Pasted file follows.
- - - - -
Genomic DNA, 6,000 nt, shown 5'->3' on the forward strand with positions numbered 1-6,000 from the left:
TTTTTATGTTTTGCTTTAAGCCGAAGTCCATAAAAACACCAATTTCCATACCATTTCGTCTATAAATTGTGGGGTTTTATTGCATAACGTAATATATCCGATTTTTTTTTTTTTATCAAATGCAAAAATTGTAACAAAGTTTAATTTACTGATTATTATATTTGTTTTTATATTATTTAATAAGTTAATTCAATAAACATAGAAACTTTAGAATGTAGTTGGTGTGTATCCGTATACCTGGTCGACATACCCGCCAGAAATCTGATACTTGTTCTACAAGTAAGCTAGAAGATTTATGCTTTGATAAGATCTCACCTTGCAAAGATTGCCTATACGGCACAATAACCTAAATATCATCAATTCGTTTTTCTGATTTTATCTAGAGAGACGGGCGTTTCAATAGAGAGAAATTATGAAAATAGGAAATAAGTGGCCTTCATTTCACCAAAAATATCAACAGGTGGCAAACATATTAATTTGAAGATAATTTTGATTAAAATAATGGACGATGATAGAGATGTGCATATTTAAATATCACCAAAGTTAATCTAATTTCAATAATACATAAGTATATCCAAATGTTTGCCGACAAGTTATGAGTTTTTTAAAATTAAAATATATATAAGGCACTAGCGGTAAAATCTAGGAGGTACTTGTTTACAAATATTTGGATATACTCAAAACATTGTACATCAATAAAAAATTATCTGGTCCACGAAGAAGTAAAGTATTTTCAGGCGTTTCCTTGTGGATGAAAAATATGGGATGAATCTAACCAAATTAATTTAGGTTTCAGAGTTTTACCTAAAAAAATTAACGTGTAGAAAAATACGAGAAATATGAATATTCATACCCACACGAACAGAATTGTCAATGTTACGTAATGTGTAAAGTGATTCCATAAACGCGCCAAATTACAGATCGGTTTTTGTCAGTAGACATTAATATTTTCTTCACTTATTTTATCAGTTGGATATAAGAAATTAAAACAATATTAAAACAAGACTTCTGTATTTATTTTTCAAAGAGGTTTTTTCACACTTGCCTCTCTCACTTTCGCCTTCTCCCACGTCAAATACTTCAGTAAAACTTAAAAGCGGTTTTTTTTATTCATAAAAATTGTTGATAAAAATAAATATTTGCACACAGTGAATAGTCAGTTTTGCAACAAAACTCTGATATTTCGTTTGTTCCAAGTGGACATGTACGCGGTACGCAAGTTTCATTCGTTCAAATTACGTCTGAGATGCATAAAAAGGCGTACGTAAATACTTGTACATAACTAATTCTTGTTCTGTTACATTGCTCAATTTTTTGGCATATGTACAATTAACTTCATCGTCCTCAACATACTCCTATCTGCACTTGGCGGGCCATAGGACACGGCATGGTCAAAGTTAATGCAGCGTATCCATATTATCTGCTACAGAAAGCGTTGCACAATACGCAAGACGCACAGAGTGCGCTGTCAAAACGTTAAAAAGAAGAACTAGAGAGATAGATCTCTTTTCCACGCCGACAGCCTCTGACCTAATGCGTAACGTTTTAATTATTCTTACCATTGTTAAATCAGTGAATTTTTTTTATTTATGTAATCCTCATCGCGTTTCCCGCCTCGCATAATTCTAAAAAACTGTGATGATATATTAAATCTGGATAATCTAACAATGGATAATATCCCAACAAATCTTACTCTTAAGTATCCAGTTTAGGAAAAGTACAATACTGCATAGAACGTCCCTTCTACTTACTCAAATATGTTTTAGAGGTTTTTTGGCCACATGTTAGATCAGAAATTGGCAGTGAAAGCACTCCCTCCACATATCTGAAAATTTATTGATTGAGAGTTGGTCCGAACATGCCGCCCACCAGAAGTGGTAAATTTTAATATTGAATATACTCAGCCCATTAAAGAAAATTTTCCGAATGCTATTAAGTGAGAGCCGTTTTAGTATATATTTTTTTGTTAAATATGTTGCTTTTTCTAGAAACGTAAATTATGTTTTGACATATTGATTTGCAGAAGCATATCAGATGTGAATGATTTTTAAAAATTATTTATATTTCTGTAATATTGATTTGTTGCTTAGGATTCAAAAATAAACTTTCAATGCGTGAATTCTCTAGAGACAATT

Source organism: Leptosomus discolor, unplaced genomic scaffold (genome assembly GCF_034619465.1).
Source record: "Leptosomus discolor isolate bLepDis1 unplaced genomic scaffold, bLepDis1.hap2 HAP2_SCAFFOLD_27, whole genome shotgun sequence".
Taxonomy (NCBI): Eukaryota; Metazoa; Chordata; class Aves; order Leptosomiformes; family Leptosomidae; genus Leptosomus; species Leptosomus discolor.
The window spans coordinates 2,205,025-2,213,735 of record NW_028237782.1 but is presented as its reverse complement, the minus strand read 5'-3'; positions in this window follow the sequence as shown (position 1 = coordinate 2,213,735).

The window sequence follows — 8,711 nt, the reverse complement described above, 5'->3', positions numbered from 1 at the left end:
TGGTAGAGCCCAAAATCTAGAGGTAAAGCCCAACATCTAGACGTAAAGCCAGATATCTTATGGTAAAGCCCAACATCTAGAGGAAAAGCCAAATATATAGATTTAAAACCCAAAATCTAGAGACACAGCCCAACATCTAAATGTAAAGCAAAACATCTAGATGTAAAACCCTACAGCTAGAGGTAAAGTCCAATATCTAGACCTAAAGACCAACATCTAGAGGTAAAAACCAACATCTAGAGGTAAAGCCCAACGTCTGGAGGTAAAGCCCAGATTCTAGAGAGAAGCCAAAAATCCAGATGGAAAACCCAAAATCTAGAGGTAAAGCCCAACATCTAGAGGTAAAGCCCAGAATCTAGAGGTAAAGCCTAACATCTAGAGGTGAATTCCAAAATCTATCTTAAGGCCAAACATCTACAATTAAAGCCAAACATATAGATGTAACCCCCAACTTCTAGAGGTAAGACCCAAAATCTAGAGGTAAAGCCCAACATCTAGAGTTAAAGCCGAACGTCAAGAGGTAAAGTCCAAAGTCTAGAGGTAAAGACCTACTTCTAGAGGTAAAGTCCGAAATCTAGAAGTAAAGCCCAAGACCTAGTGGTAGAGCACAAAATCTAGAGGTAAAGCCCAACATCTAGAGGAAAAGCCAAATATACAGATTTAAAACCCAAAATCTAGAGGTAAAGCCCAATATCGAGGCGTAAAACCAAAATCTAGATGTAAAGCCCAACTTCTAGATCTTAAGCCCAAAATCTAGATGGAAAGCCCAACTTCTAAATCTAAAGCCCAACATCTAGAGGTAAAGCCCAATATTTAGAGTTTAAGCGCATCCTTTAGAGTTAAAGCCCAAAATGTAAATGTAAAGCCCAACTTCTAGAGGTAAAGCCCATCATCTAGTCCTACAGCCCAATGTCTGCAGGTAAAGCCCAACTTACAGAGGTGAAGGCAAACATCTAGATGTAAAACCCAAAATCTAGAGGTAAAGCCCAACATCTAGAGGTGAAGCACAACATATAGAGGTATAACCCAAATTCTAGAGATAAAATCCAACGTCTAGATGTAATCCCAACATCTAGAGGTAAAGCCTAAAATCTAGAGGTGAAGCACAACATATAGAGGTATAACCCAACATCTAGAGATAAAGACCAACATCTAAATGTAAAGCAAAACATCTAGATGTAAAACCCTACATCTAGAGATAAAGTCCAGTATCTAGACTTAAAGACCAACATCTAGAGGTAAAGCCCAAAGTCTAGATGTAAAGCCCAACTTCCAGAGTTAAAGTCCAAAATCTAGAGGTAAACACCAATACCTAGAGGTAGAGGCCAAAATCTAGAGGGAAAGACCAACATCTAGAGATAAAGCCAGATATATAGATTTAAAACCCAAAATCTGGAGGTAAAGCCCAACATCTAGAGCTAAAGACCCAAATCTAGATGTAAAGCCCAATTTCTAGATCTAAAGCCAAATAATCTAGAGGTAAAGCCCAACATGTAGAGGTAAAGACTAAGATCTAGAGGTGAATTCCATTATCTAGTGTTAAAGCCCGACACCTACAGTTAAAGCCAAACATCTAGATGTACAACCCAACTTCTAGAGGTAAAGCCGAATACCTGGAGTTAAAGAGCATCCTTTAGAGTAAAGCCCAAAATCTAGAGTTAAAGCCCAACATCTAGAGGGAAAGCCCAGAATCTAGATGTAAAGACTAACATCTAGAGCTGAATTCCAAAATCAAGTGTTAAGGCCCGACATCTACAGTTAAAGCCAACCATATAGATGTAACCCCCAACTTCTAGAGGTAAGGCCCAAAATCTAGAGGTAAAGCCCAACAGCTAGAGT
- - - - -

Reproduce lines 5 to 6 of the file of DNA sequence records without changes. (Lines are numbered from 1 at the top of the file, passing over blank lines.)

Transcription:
Taxonomy (NCBI): Eukaryota; Metazoa; Chordata; class Aves; order Leptosomiformes; family Leptosomidae; genus Leptosomus; species Leptosomus discolor.
The window spans coordinates 2,205,025-2,213,735 of record NW_028237782.1 but is presented as its reverse complement, the minus strand read 5'-3'; positions in this window follow the sequence as shown (position 1 = coordinate 2,213,735).